LA Parking Lot Transformed into a Giant Photography Theater
The work of 35 street photographers was recently shown off on a giant projector in a Los Angeles parking lot.
Projecting L.A. 2022 showcased the work of street photographers working in the local area in an unusual way. The photos had themes of homelessness, protests, tattoo culture, COVID, and more.
The above video was shown to a gathered crowd of about 1,000 people on October 22 who had to endure light rain as they were shown “the real story of the streets.”
The event was put on by the L.A. project. Founder Julia Dean writes on her Instagram page that it was an extraordinary night.
“The outdoor location, the images, the sound, the crowd, the rain — it was magical,” says production manager Lisa Bevis.
“Our dedicated and talented team plan to produce more free public events just like it (at least) annually. Stay tuned,” adds Dean.
Projecting L.A. was the first public event hosted by the L.A. Project, an organization that brings together emerging and established photographers to capture Los Angeles.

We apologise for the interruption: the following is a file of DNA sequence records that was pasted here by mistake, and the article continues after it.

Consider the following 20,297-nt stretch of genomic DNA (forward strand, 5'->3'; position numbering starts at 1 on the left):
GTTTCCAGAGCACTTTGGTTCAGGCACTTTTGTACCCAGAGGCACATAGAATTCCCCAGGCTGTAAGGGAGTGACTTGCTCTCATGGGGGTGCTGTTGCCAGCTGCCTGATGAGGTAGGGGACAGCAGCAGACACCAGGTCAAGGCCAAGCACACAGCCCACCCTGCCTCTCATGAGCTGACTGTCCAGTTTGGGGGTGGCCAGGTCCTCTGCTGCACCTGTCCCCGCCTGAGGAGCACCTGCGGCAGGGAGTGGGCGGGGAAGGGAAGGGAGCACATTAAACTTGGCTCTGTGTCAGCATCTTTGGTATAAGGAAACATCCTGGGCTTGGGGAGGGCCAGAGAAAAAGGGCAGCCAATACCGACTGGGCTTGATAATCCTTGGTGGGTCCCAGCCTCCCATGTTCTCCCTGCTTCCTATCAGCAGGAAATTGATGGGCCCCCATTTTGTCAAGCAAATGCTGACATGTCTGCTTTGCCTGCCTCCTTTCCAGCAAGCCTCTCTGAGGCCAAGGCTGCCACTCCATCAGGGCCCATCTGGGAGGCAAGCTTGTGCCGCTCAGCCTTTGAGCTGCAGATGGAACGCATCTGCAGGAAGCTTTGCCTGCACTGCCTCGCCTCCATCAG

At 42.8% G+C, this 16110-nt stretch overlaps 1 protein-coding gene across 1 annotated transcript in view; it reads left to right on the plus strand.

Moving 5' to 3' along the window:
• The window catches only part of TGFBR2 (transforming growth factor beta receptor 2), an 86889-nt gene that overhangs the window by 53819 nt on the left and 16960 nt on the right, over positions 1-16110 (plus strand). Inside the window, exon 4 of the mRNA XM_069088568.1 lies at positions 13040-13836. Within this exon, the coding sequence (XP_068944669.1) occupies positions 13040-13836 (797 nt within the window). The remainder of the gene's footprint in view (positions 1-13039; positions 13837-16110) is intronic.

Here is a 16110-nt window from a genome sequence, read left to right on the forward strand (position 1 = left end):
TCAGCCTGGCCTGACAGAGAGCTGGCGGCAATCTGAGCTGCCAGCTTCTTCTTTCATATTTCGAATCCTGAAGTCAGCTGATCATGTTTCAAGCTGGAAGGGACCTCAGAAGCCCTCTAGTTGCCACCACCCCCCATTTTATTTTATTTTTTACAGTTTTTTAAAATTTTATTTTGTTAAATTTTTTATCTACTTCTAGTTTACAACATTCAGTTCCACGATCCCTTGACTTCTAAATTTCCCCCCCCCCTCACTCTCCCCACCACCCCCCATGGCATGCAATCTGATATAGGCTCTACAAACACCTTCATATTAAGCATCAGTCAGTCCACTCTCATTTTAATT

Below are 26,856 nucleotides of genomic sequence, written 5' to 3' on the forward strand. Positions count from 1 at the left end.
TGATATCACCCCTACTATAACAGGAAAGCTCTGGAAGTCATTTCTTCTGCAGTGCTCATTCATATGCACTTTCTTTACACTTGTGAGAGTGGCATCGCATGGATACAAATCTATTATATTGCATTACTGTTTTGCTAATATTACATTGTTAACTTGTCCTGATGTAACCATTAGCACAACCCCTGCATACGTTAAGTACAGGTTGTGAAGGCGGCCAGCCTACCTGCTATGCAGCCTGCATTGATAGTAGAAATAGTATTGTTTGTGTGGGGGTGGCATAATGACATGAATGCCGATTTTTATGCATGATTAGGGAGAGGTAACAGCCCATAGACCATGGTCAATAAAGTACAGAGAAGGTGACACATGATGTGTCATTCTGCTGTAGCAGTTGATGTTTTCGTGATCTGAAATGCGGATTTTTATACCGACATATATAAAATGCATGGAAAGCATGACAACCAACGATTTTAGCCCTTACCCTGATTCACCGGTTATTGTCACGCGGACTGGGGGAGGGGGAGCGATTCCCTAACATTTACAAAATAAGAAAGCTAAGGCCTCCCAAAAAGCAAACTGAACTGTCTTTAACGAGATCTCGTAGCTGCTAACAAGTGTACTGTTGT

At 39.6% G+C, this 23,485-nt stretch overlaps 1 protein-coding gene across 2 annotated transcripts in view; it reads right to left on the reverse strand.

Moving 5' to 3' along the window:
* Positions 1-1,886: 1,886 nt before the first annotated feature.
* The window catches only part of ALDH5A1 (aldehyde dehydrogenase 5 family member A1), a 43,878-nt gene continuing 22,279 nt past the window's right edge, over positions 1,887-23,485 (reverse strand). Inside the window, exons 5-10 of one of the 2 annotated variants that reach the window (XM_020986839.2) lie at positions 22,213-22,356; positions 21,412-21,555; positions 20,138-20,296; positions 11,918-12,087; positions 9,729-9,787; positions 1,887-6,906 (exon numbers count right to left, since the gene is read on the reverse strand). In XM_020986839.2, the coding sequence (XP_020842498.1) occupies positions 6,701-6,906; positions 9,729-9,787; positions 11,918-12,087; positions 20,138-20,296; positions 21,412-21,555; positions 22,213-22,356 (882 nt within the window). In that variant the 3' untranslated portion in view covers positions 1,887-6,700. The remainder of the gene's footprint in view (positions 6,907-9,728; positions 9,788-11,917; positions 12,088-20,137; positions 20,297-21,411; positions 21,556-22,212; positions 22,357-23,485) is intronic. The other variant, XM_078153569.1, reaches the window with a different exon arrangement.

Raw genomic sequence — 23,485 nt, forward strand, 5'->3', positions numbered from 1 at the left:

“The mission of The L.A. Project photographers is to document our changing city during a dynamic and challenging time in its history and share the work in innovative ways,” it says.
“We also plan to donate work to the DTLA library’s impressive photography collection, so that our work becomes part of the historic documentary record of Los Angeles.”
Dean is a photographer, educator, and the former executive director of the Los Angeles Center for Photography who has been documenting life in downtown L.A. with her camera for over a decade.
As noted by Hyperallergic, Los Angeles may not be as synonymous with street photography as cities like New York, Chicago, Paris, or London.
Part of this is down to the geographical sprawl of interlacing freeways found in Los Angles, whereas East Coast and European cities have more traditional pedestrianized centers.
“When I discovered street photography as an art form, everything was very much East Coast,” photographer Louis White tells Hyperallergic at the event.
“At the end of the day, street photography is just about human connection,” he adds.
The L.A. project’s website can be found here.